pia mater

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pia mater

[′pē·ə ‚mād·ər]
(anatomy)
The vascular membrane covering the surface of the brain and spinal cord.
McGraw-Hill Dictionary of Scientific & Technical Terms, 6E, Copyright © 2003 by The McGraw-Hill Companies, Inc.
References in periodicals archive ?
Precise statistical analysis showed strong correlation of pial invasion ([chi square]=14.43; p=3.84), dural invasion ([chi square]=13.48; p=3.84) and bone infiltration ([chi square]=14.24; p=3.84) with tumor margins.
In all pediatric and young adult patients, with clinical presentation of seizures, headaches, developmental delay or mental retardation and pial angiomatosis and cortical calcifications confirmed by magnetic resonance imaging, type III Sturge-Weber syndrome should be considered.
Salvinorin A preserved cerebral pial artery autoregulation after cerebral cortex ischemia
Wang, "Vasodynamics of pial and penetrating arterioles in relation to arteriolo-arteriolar anastomosis after focal stroke," Neurophotonics, vol.
Cortical thickness was measured as the difference between the position of equivalent vertices in the pial and GM/WM surfaces, by utilizing both intensity and continuity information from the entire 3-dimensional MR volume in the segmentation and deformation procedures.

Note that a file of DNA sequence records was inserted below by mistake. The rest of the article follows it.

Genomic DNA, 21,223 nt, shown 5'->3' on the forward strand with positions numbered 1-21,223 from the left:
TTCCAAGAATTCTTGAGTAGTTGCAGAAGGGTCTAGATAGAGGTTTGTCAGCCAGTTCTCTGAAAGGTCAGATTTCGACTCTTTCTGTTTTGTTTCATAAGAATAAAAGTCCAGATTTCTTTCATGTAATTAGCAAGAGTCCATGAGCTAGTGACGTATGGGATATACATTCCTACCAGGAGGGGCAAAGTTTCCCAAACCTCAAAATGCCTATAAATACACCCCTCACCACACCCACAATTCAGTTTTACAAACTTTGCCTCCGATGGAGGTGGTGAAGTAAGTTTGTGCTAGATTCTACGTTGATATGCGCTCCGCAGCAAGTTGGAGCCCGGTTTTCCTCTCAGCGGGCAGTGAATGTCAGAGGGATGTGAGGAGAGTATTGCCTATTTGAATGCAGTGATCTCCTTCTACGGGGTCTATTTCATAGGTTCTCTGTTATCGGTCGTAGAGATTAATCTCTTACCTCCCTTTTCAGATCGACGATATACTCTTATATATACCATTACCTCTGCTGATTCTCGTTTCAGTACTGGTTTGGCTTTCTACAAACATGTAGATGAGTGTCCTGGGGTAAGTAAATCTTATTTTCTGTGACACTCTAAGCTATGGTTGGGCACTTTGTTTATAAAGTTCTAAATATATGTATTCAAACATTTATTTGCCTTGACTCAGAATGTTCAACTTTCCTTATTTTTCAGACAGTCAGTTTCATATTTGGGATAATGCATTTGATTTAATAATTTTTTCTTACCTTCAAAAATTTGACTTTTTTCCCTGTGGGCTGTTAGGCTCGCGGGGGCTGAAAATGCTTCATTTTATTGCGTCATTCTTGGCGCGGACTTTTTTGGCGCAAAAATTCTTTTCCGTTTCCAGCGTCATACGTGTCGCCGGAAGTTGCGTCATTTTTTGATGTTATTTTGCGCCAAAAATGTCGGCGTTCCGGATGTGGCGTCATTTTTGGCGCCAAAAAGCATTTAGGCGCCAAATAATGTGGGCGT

The white surface and the pial surface are generated for each hemisphere using encoding the shape of the corpus callosum and pons in the Talairach space and following the intensity gradients from the white matter.
In eloquent areas the surgeon uses a subpial dissection technique, where the pial bank is preserved against blood vessels and nerves, while the grey matter is dissected out and away from the white matter tracts, often using an ultrasonic aspirating device on very low suction and fractionation settings.
Then, focal ischemia was induced by stereotaxic microinjection of 1 [micro]L (40 pmol) endothelin-1 (ET-1), a potent vasoconstrictor, into the left motor cortex (2.3 mm lateral and 1.2 mm posterior from bregma and 0.4 mm below the pial surface).
More specifically, the ophthalmic division (V1) of the trigeminal nerve innervates dural and pial blood vessel nociceptors that, when activated, cause a release of vasoactive neuropeptides such as substance P, calcitonin gene-related peptide, and neurokinin A which in turn cause increased cerebral blood flow, release of proinflammatory factors, and a reaction called neurogenic inflammation [27].